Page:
Great story. It truly highlights the moral complexities of daily life in this godforsaken country.
Truly marvelous observation of the multi-layered complexity of guilt at revising one's moral code to the present, despite traditional shackles, yet having one's humanity overrule the rigidity of rules.
I join the club of ardent supporters of Ilana's first published story. She had good insight into the workings of the minds of the characters and of the troubles they all face in the difficult land.
There is a lovely and tender eye here. A well paced and generous voice. I wish you much success in the bright future ahead. So I will tell you I have to agree that the writer seems to have only a passing familiarity with who's who in Jerusalem and the settlements. The Anglo, American settlers rarely wear sheitals (that is what the wig is called) and do not don the black hats or coats either. That dress is mostly seen in the "Charadi" the settlers are religious Zionist--Mizrachi. Also the laws governing the what can be done on the Sabbath are either wrong out of ignorance of the practice or intentionally misrepresented for the sake of the plot. One problem is as the writer may find out is you can't assert authentic and then have glaring errors. Stuff that any religious 4th grader would know cold. What is sad and ironic is how very very American this story is in those mistakes. Only in America could so many mistakes about another culture (Orthodox Jews) pass as an insight. Which speaks to how little respect we offer other cultures. I highly doubt the writer will make mistakes like these again because she is too good and will care enough about characters and readers to get it right.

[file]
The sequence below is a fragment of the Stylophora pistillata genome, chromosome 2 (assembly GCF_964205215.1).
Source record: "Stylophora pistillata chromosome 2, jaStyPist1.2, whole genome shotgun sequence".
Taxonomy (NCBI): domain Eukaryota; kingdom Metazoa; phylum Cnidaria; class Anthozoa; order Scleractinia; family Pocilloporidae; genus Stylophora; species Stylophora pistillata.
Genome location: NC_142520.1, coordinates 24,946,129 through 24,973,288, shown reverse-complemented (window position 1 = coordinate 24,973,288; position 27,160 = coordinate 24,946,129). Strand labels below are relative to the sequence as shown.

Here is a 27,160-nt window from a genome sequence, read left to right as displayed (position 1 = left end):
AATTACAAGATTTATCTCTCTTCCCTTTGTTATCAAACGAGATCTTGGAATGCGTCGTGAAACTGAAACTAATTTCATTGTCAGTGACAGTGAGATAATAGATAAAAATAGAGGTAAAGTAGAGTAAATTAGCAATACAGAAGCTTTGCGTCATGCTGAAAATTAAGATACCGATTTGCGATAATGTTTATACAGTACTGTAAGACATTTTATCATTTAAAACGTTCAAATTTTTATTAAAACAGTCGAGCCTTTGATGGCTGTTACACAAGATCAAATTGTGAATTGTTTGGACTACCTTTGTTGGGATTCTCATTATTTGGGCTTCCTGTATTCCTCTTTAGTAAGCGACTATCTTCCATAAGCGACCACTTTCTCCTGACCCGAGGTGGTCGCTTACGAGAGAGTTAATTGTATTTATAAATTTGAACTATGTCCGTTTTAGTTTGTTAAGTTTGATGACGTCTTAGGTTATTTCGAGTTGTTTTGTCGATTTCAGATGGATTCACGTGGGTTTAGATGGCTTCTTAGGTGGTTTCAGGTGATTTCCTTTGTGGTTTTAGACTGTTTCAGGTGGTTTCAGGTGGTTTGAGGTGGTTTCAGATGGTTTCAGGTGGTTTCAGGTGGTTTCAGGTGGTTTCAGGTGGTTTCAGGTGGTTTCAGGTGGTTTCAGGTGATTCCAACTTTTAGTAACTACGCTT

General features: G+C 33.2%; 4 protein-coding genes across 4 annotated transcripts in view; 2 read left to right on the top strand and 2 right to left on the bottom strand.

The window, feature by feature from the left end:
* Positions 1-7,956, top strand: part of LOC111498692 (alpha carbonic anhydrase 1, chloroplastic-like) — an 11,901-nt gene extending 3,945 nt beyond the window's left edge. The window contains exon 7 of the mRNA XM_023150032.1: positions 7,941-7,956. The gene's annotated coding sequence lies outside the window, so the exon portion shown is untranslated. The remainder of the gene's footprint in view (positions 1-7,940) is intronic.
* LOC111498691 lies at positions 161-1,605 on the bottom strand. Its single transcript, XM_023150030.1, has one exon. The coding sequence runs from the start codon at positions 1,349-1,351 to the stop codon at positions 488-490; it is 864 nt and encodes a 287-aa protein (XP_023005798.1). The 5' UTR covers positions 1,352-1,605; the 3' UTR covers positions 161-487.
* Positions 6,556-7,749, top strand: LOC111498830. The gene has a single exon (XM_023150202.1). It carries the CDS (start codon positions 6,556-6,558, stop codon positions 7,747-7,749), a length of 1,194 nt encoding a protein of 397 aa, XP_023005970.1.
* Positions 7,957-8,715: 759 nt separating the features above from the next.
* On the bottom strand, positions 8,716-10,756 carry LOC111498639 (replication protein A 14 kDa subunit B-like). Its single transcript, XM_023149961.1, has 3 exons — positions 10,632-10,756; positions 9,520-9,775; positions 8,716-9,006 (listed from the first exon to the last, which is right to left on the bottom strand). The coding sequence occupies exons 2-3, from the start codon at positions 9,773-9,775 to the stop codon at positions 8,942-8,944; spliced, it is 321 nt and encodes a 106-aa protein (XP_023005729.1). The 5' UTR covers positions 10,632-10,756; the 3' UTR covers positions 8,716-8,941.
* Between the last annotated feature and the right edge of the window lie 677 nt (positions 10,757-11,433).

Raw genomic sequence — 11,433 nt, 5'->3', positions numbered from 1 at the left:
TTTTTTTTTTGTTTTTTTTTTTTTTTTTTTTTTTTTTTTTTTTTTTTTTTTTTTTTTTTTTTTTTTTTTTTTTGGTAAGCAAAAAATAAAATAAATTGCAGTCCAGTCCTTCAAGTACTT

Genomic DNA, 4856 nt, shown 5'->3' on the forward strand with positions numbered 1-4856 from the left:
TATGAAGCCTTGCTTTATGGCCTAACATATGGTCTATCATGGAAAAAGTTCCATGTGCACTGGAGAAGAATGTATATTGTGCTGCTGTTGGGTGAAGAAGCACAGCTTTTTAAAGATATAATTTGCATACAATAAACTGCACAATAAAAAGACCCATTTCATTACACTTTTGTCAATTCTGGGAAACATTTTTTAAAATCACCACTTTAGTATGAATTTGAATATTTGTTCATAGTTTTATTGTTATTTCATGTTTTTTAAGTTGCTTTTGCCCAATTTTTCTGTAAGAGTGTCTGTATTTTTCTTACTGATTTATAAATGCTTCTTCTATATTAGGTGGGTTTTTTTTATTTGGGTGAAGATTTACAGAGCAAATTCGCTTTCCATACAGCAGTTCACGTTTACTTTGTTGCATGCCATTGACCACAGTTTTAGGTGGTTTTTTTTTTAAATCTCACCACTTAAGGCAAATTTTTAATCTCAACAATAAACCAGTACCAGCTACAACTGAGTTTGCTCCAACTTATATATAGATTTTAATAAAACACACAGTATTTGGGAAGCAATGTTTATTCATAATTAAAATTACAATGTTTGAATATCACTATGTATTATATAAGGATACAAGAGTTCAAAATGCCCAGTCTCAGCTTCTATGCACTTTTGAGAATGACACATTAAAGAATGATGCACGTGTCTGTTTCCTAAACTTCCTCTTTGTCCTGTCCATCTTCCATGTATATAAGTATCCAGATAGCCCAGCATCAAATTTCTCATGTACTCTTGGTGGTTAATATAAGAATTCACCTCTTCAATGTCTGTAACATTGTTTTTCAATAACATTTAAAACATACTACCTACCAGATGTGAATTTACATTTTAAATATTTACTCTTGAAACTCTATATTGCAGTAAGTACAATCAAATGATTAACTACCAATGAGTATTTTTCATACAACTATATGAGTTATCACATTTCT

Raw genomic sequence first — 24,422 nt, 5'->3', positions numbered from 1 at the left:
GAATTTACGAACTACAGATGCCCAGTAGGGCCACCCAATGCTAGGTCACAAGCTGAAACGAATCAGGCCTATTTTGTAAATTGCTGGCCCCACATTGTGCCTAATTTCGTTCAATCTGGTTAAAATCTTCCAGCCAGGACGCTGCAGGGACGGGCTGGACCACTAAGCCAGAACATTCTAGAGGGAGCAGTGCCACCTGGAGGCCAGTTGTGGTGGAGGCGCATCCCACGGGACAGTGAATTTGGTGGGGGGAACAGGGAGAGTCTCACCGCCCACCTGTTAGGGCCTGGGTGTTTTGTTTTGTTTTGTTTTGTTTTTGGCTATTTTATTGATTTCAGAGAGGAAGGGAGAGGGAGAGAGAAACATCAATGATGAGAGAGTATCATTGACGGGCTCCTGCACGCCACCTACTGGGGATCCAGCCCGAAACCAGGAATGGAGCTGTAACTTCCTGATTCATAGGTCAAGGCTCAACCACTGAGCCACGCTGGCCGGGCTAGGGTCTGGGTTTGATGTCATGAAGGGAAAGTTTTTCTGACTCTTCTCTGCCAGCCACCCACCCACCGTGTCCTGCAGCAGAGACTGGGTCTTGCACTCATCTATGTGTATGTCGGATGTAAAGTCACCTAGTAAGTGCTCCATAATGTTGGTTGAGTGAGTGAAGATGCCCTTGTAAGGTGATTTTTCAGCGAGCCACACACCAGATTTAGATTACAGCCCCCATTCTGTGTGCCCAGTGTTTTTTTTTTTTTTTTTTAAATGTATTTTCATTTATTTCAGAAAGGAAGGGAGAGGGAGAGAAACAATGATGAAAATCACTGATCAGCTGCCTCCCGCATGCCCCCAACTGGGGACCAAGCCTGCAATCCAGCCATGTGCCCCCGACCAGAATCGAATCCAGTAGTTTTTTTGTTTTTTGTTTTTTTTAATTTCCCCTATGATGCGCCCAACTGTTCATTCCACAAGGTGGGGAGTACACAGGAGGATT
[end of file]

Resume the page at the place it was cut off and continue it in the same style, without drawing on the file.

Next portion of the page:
I enjoyed the tension between the different cultural groups in this story and the way the narrator is caught in the middle of their conflict. Unlike other readers, I didn't find the narrator particularly concerned with humanity. It seemed like his desire for money served as his main motivation for helping his neighbors. He also enjoyed the status of "being the local diplomat." Very interesting! Maybe this dynamic could be explored in a longer piece? This felt like the beginning of a novel. It would be interesting to see how the narrator's relationships to these different groups changed over the course of a few years. It also seems like if there are issues regarding authenticity (I'm not an expert on Arab and Israeli issues so I don't know if there are) they could be worked out in a novel.
Thanks for such thoughtful comments. To those concerned about authenticity, I'll mention that "Neighborly Favors" is based on my intimate knowledge of the Sheikh Jarrah neighborhood of Jerusalem and, in particular, the area surrounding the tomb of Simeon the Just. The Jewish settlers in this neighborhood are not exclusively of the national Zionist variety generally associated with Anglo settlers, and instead represent a spectrum of affiliations, including black hat. Regarding the plausibility of certain plot points, the incident of the pregnancy and the Palestinian neighbor was in fact the real-life anecdote that inspired the story. (Though I'm tempted to just plead creative license!) Thanks again for reading!
Graceful. Lovely. Feels emotionally authentic because individuals making a compromise don't always understand their own motivations. I like the matter of fact sensibility of the protagonist.